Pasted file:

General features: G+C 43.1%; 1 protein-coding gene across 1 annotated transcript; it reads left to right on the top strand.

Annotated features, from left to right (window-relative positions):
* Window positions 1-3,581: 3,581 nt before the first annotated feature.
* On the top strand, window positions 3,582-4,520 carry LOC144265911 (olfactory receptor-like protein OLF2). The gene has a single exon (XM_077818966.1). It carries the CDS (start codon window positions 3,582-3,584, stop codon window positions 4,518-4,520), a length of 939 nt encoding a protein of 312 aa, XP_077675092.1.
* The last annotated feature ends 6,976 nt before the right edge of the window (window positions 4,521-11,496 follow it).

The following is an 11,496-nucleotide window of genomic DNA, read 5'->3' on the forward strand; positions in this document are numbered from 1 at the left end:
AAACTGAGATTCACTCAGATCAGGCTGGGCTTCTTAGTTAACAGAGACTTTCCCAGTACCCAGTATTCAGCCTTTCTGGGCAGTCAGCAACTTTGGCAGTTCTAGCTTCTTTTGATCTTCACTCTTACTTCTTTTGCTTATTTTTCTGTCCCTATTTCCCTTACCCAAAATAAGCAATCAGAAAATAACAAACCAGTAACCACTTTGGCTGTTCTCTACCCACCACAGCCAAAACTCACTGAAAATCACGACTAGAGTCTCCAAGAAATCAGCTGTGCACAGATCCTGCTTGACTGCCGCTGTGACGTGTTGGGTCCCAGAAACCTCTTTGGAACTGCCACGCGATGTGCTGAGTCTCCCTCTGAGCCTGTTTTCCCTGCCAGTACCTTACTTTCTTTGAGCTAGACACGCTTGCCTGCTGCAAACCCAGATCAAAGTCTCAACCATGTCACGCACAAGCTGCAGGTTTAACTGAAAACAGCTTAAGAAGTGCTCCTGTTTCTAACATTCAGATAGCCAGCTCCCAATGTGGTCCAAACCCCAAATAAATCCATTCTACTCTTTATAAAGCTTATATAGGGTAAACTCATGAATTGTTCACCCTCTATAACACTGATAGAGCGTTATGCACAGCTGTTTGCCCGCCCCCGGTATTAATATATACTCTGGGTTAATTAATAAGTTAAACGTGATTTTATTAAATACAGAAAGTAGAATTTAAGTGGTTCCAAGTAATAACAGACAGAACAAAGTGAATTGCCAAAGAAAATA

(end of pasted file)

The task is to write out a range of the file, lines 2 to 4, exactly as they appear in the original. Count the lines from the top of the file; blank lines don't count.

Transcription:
Annotated features, from left to right (window-relative positions):
* Window positions 1-3,581: 3,581 nt before the first annotated feature.
* On the top strand, window positions 3,582-4,520 carry LOC144265911 (olfactory receptor-like protein OLF2). The gene has a single exon (XM_077818966.1). It carries the CDS (start codon window positions 3,582-3,584, stop codon window positions 4,518-4,520), a length of 939 nt encoding a protein of 312 aa, XP_077675092.1.